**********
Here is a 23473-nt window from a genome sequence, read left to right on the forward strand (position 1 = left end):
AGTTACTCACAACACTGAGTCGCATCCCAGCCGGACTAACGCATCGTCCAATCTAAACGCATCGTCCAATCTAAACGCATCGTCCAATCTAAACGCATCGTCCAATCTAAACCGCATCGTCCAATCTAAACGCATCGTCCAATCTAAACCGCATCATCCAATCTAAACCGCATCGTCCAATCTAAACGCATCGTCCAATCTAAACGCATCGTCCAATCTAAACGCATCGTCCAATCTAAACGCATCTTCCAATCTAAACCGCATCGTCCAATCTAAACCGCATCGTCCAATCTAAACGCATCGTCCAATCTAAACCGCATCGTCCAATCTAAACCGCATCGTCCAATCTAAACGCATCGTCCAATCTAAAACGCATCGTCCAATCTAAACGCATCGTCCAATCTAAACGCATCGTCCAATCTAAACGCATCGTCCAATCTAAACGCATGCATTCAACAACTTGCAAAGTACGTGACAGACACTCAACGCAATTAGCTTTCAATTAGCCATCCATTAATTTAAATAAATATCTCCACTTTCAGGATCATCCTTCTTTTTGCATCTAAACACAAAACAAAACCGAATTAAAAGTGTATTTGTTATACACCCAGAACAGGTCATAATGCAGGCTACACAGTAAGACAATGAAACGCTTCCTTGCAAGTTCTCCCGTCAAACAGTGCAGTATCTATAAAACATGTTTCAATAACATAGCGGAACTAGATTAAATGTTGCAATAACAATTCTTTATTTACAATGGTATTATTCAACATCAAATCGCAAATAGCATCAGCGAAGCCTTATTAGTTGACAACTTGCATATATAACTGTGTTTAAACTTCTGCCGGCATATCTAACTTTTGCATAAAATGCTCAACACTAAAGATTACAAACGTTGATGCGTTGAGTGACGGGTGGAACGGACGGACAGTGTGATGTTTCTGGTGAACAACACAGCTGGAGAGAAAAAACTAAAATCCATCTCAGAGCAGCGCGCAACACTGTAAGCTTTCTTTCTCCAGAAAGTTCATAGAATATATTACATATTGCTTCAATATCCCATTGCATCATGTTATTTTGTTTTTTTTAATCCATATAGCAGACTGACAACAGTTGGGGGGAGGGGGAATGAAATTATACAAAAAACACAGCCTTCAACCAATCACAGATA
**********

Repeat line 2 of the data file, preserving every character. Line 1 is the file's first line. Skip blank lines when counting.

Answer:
AGTTACTCACAACACTGAGTCGCATCCCAGCCGGACTAACGCATCGTCCAATCTAAACGCATCGTCCAATCTAAACGCATCGTCCAATCTAAACGCATCGTCCAATCTAAACCGCATCGTCCAATCTAAACGCATCGTCCAATCTAAACCGCATCATCCAATCTAAACCGCATCGTCCAATCTAAACGCATCGTCCAATCTAAACGCATCGTCCAATCTAAACGCATCGTCCAATCTAAACGCATCTTCCAATCTAAACCGCATCGTCCAATCTAAACCGCATCGTCCAATCTAAACGCATCGTCCAATCTAAACCGCATCGTCCAATCTAAACCGCATCGTCCAATCTAAACGCATCGTCCAATCTAAAACGCATCGTCCAATCTAAACGCATCGTCCAATCTAAACGCATCGTCCAATCTAAACGCATCGTCCAATCTAAACGCATGCATTCAACAACTTGCAAAGTACGTGACAGACACTCAACGCAATTAGCTTTCAATTAGCCATCCATTAATTTAAATAAATATCTCCACTTTCAGGATCATCCTTCTTTTTGCATCTAAACACAAAACAAAACCGAATTAAAAGTGTATTTGTTATACACCCAGAACAGGTCATAATGCAGGCTACACAGTAAGACAATGAAACGCTTCCTTGCAAGTTCTCCCGTCAAACAGTGCAGTATCTATAAAACATGTTTCAATAACATAGCGGAACTAGATTAAATGTTGCAATAACAATTCTTTATTTACAATGGTATTATTCAACATCAAATCGCAAATAGCATCAGCGAAGCCTTATTAGTTGACAACTTGCATATATAACTGTGTTTAAACTTCTGCCGGCATATCTAACTTTTGCATAAAATGCTCAACACTAAAGATTACAAACGTTGATGCGTTGAGTGACGGGTGGAACGGACGGACAGTGTGATGTTTCTGGTGAACAACACAGCTGGAGAGAAAAAACTAAAATCCATCTCAGAGCAGCGCGCAACACTGTAAGCTTTCTTTCTCCAGAAAGTTCATAGAATATATTACATATTGCTTCAATATCCCATTGCATCATGTTATTTTGTTTTTTTTAATCCATATAGCAGACTGACAACAGTTGGGGGGAGGGGGAATGAAATTATACAAAAAACACAGCCTTCAACCAATCACAGATA